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HL7 Calls for Further Build-out of Interoperability Infrastructure

By Frank Irving

- Standards body HL7 International wants the federal government to be more heavily involved in improving the nation’s interoperability infrastructure and has provided recommendations for doing so.

HL7 letter to Senator Lamar Alexander

In a letter to Senators Lamar Alexander (R-TN, pictured) and Patty Murray (D-WA) — chairman and ranking member, respectively, of the Committee on Health, Education, Labor and Pensions (HELP) — HL7 offered suggestions for development of an interoperable health IT infrastructure and a patient-centered health system.

The HELP Committee has been highly engaged in health IT discussions. It held full committee hearings earlier this summer on health information exchange, improving the EHR user experience and solutions to information blocking.

HL7 CEO Charles Jaffe, MD, and Board Chairman Stanley Huff, MD, signed the Aug. 28 letter to the HELP Committee. Noting progress in supporting data exchange across provider organizations, they said HL7’s work has harmonized variance between systems and improved communications. Nonetheless, Jaffe and Huff wrote that the national interoperability infrastructure is not yet fully scalable.

“[M]ore needs to be done to achieve widespread, comprehensive, complete, unambiguous, predictable exchange of data across the full spectrum of stakeholders and systems including providers, patients, payers, biomedical researchers, public health agencies, patient registries and research networks,” the HL7 leaders added.

The federal government can facilitate further development of the interoperability infrastructure in the following ways, according to HL7:

1) Place primary focus on business cases and return on investment (ROI) objectives. Past efforts to develop standards lacked clear business cases and opportunities for ROI for stakeholders, which resulted in lack of uptake and utilization. The emphasis should be on sustainable data-sharing networks.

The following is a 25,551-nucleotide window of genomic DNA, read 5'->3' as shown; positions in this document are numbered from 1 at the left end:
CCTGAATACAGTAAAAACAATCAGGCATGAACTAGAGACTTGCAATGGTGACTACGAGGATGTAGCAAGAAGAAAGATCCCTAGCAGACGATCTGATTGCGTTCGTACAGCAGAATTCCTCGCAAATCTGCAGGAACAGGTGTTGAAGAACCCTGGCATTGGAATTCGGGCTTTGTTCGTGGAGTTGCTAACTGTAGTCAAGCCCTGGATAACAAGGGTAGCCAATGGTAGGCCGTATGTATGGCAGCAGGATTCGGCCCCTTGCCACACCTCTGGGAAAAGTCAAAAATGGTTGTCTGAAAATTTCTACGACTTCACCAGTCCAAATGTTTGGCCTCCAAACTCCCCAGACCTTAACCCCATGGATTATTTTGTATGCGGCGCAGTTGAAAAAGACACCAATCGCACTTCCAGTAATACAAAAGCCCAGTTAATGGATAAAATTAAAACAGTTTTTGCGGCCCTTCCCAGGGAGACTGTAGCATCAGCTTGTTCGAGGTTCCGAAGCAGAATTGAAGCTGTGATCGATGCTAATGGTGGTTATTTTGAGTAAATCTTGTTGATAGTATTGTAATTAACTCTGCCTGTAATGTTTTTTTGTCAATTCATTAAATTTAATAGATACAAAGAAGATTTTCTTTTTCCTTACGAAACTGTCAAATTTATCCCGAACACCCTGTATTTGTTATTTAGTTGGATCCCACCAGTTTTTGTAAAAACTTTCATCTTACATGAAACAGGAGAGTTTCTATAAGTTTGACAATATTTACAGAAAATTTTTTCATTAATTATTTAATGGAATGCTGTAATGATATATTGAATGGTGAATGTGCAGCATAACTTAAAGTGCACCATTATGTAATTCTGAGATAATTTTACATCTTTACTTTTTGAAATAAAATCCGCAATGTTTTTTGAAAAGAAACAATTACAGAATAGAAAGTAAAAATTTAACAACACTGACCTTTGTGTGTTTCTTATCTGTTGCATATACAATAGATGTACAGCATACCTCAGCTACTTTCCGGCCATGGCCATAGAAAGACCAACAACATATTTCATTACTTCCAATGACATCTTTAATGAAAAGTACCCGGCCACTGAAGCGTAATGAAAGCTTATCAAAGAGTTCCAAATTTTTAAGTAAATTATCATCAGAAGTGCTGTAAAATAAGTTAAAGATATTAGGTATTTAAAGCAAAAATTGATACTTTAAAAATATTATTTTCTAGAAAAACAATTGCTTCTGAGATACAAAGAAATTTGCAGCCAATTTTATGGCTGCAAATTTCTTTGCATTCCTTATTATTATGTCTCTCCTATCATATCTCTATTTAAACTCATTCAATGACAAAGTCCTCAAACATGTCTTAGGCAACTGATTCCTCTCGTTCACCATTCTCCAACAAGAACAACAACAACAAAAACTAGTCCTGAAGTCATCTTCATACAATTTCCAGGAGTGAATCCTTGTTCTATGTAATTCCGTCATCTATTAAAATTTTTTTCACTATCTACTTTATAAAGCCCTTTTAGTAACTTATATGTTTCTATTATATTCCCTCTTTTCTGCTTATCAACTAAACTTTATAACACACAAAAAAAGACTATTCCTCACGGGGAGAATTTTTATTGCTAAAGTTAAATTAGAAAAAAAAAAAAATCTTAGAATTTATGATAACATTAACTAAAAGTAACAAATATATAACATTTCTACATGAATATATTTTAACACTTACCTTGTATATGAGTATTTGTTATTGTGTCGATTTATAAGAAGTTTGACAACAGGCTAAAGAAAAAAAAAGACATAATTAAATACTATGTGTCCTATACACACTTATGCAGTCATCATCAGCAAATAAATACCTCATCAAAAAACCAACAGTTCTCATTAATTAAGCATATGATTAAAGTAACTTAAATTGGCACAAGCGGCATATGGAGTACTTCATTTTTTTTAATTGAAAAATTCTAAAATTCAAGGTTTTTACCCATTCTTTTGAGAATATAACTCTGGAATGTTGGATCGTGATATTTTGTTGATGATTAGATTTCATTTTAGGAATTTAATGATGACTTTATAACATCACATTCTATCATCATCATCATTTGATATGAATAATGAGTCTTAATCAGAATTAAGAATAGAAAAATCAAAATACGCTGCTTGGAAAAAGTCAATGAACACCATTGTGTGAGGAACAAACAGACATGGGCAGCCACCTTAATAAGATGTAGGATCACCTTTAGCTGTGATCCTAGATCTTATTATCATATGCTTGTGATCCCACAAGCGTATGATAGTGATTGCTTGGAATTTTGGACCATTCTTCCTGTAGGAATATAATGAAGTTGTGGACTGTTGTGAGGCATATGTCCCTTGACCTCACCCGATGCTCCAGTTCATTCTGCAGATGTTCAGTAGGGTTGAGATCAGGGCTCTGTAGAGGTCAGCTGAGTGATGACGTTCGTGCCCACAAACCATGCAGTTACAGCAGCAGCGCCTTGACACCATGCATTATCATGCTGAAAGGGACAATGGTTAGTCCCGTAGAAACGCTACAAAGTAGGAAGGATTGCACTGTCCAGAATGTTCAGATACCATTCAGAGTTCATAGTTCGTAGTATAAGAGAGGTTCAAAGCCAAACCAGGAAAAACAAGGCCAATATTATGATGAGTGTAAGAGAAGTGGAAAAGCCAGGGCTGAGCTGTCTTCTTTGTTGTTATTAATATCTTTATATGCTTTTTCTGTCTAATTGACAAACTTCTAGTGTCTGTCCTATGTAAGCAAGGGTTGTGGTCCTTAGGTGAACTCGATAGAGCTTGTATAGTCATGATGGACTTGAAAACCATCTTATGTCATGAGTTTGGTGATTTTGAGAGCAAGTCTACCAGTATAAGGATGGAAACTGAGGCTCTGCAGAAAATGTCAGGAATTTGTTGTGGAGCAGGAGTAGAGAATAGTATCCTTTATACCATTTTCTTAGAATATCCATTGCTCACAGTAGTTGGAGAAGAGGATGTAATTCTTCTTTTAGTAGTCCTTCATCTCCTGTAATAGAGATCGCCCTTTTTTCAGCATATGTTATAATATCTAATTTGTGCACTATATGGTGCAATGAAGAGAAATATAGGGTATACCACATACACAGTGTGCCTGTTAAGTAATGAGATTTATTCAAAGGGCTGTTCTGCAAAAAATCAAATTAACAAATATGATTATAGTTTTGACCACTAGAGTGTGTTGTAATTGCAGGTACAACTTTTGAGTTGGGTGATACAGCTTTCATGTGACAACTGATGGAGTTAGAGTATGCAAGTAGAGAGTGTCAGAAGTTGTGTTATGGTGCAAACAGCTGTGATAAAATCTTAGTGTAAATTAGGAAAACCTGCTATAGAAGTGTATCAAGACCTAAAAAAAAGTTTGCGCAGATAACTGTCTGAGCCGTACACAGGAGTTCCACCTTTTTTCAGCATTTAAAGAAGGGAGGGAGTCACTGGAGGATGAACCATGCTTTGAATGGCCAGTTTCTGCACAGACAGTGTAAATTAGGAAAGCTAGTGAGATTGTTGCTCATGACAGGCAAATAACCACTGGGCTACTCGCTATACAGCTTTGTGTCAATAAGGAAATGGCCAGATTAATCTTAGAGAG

2) Require pilot and demonstration projects before national mandates of standards and issuance of implementation guidance. Standards and implementation guides should incorporate review of practical realities before being finalized. Legislation should encourage funded pilots and projects. HL7 suggested a project that could identify and resolve the challenges of sharing genomic data across care and research communities.

3) Ensure health IT standards development organizations (SDOs) are engaged in the development of health IT standards guidance, along with other stakeholders from patient, provider and industry groups. It will take more than one SDO to assemble the needed components to drive successful interoperability. SDOs will need funding to accelerate completion and harmonization of the necessary clinical, financial and systems vocabulary/terminology to support interoperability standards.

4) Prescribe minimum requirements for standards and implementation guides that systems must be able to support. At the same time, such resources should not limit opportunities for innovation and systems’ abilities to utilize approaches based on other standards.

Jaffe and Huff also wrote that private sector initiatives must mesh with government support to accomplish comprehensive data exchange across the full spectrum of stakeholders and systems — from providers, patients and payers to researchers and public health agencies. They cited the Argonaut Project as an example of HL7 successfully collaborating with private sector health industry organizations in pursuit of standards advancement. Project participants are developing a programming interface and data services specifications to enable expanded information sharing for EHRs, documents and other health information based on the HL7 FHIR (Fast Healthcare Interoperability Resources) specification.

 

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